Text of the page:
New cards
42

process from visual field to retina

  1. retinal ganglion cells

  2. LGN

  3. simple cells

  4. complex cells

New cards
43

topographic organisation

information from the external world is mapped spatially in the brain

New cards
44

top-down processing

cortex makes assumptions about the environment and fills in gaps

New cards
45

bottom-up processing

analysis that begins with the sensory receptors and works up to the brains integration of sensory information.

New cards
46

V5 motion

ventral stream goes to V5. focuses on how an object is moving.

New cards
47

neurological evidence of V5

people with bilateral damage of V5 develop akinetopsia, the failure to perceive motion

New cards
48

sound pressure

waves in the air have repeating pressure pulses at particular frequencies and wavelengths. low frequency = waves further apart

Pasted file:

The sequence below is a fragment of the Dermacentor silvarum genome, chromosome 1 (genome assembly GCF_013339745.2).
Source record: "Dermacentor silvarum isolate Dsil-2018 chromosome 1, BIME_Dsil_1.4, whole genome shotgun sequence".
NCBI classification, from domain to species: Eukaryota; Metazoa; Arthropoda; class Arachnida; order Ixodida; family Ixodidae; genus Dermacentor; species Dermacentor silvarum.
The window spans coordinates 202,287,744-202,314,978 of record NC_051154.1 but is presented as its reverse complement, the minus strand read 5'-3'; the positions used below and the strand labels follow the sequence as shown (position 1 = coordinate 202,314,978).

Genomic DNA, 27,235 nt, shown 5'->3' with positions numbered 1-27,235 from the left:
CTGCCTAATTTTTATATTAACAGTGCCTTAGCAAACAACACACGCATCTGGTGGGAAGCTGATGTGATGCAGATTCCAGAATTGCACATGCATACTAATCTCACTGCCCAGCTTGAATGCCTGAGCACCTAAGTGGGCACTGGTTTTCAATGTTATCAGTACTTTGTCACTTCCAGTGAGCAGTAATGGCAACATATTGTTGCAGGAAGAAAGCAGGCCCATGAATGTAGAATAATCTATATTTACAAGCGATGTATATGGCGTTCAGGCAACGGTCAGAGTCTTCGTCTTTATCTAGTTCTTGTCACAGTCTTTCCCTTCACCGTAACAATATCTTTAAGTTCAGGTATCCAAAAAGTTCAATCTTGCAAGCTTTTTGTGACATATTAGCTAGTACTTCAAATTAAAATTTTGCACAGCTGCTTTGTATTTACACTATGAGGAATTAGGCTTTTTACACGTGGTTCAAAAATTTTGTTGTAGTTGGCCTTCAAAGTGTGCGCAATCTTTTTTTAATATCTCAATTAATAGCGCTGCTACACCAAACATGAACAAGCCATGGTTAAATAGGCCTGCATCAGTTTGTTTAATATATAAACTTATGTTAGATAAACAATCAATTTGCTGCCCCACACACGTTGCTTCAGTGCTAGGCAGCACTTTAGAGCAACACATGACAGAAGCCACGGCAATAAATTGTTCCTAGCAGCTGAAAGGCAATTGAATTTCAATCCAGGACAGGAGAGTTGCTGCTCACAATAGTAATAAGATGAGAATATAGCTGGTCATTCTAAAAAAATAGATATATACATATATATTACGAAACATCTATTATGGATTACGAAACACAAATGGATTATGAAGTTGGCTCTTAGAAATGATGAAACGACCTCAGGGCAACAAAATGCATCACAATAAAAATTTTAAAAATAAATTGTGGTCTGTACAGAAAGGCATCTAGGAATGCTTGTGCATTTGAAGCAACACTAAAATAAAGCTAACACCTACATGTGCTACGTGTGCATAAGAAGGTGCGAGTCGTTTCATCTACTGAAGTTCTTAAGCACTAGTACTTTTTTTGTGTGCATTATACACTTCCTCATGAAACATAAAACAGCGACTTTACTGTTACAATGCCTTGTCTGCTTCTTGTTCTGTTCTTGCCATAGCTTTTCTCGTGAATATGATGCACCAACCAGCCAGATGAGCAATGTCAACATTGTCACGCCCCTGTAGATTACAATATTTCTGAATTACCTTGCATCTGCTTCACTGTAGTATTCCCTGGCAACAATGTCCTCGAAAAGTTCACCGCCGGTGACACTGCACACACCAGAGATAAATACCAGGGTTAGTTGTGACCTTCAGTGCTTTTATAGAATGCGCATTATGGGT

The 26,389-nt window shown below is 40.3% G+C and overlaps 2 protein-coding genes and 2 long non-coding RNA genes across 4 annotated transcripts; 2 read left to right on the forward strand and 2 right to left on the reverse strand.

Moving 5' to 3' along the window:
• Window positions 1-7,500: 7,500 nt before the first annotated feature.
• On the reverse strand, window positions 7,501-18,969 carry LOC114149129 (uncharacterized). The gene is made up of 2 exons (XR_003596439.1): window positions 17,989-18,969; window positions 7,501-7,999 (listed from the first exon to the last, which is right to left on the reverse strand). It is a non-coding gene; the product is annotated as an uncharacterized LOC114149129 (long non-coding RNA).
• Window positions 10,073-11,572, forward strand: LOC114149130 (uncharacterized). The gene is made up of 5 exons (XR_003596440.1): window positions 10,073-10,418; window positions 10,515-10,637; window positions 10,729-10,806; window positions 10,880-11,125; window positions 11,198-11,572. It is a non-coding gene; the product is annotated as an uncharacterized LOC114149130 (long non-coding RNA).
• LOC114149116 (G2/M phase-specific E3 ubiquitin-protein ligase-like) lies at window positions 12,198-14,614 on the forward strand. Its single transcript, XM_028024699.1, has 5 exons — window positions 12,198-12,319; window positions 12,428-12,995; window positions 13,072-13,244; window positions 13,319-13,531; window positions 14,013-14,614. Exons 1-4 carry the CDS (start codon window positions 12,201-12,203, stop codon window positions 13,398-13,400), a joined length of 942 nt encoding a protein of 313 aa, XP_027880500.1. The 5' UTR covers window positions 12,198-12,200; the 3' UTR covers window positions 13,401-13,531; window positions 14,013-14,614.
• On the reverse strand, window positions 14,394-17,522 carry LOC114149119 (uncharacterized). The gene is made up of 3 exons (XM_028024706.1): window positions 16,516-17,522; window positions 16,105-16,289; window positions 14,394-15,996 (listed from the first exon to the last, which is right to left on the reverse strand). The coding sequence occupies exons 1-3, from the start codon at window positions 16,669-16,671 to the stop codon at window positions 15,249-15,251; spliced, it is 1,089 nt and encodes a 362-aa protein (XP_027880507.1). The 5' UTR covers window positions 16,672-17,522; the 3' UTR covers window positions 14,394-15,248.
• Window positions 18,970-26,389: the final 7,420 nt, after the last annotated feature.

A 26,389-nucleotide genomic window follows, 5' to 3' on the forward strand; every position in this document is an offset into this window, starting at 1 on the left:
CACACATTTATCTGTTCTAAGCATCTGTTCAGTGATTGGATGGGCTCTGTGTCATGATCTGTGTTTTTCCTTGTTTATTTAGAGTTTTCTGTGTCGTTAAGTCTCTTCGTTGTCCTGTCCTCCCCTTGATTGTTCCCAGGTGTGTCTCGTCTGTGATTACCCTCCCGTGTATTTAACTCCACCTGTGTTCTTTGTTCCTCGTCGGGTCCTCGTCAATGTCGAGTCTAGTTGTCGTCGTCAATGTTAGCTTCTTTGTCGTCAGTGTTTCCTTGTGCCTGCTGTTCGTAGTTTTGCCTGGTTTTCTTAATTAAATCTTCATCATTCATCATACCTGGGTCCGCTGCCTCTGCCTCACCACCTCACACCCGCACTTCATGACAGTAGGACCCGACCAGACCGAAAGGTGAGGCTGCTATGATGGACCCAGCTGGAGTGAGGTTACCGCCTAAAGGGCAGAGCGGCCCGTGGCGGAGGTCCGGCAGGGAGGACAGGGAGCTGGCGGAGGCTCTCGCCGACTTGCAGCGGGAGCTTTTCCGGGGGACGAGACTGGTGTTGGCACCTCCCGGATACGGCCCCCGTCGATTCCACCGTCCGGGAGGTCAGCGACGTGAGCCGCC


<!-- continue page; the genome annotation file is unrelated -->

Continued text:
New cards
49

pressure pulses

travel at 340 metres/second

New cards
50

humans can hear

20 to 20,000 Hz however we have age related hearing loss

New cards
51

hearing

Sound waves entering the outer ear then push on the ear drum of the middle ear which pulses the bones also in the middle ear. The bones press on the Cochlea which has a tectorial membrane that pushes up and down with the sound pulses which makes hair cells cilia move and down which opens the ion channels and allows the pressure waves to be turned into electrical signals. (The Organ of corti is just the combo of tectorial membrane, sensory hair cells and the basilar membrane).

New cards
52

cochlea

where sound information is received

New cards
53

hair cells

respond to movement, mechanical movement causes ion change and electrical impulses

New cards
54

transduction

sound frequency to spatial representation